If you’ve ever wondered about the value of your homeowner association, studies on the impact of HOAs show that they have a positive impact on the value of your property – even if you never use any of the amenities offered in your community.
Certainly, the first thing people think about with HOAs are the amenities they offer residents.
Here at Continental Country Club, those obvious “value-added” elements include our golf course, tennis and pickleball courts, clubhouse, fitness facilities and much more.
But what if you don’t use these amenities on a regular basis. Is your HOA worth it for you?
The answer is yes. Homeowners associations are successful because they help homeowners maintain and improve their property values.
A 2019 study by Wyatt Clarke and Matthew Freedman found that homes in HOAs sold for an average of 4% more than similar homes outside of HOAs for an average of $13,500 more at the time of the study.
The reasons are pretty obvious: Having well-kept common areas as well as rules on home appearance and upkeep means that property values will be more consistent. There’s no risk of a bad house on the block negatively affecting the rest of the neighborhood’s property value; in fact, this is one of the main reasons that HOAs were established.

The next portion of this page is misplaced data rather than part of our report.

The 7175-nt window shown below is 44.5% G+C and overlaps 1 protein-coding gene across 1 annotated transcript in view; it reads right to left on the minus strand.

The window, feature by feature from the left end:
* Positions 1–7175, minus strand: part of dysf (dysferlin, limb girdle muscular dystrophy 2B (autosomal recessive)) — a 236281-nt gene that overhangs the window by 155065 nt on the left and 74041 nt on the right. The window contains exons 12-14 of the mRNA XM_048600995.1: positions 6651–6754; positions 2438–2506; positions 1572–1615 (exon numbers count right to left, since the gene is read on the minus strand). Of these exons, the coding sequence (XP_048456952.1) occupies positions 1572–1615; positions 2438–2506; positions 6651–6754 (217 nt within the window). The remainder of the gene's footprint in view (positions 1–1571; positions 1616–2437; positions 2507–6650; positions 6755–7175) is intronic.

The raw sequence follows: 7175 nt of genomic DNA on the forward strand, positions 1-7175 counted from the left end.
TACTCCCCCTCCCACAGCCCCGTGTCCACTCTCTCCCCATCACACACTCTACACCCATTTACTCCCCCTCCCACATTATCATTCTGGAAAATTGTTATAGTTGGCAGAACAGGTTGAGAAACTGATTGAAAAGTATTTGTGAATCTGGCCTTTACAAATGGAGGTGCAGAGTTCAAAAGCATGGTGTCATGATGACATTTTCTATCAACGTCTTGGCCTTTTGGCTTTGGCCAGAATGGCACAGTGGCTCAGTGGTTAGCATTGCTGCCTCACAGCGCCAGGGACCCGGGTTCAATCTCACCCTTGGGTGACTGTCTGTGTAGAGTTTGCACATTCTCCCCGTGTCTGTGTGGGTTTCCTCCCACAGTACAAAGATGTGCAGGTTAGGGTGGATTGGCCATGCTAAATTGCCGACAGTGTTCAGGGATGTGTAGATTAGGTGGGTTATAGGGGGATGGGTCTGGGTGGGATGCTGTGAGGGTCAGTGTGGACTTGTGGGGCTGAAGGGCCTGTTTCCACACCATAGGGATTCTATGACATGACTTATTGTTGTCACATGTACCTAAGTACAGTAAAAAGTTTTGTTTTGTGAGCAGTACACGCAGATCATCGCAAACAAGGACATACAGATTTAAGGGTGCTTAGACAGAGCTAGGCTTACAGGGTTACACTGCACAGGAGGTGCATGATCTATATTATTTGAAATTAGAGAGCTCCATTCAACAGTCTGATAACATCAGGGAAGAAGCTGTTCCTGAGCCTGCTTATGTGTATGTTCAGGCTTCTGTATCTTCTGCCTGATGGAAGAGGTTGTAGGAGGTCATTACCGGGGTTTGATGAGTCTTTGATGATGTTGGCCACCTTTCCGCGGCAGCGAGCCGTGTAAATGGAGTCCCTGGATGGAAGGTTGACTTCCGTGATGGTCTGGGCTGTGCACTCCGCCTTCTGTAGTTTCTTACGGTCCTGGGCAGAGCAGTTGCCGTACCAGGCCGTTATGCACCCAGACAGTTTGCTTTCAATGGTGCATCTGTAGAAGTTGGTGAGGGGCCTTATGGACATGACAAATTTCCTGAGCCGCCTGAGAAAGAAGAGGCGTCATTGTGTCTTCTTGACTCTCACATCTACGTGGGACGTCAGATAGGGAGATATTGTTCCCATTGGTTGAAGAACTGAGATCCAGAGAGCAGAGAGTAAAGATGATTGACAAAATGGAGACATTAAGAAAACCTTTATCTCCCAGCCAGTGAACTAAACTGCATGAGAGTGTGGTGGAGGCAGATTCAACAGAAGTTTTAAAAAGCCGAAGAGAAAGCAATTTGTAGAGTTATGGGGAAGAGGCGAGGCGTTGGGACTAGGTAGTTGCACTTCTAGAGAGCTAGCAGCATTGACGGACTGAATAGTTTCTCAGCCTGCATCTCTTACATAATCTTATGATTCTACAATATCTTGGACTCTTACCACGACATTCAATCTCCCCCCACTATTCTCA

HOAs also provide residents with a way of settling disputes or problems between neighbors. If you’ve ever had an issue with a neighbor over a barking dog or loud parties, you’ll understand why this is so important. Your HOA can not only address these issues, but having an official mediating party often discourages the problems in the first place.
These are just a few examples of why the HOA model works – that the rules and regulations, as well as efforts to build connections between neighbors through community amenities and events, are effective and valuable.
Which is why a majority (62%) of community association residents in a study conducted by Zogby Analytics recognize their association’s rules protect and enhance their property values.
Eighty-four percent of those surveyed in that study also felt that their neighbors elected to the governing boards of their HOAs “absolutely” or “for the most part” serve the best interests of their communities.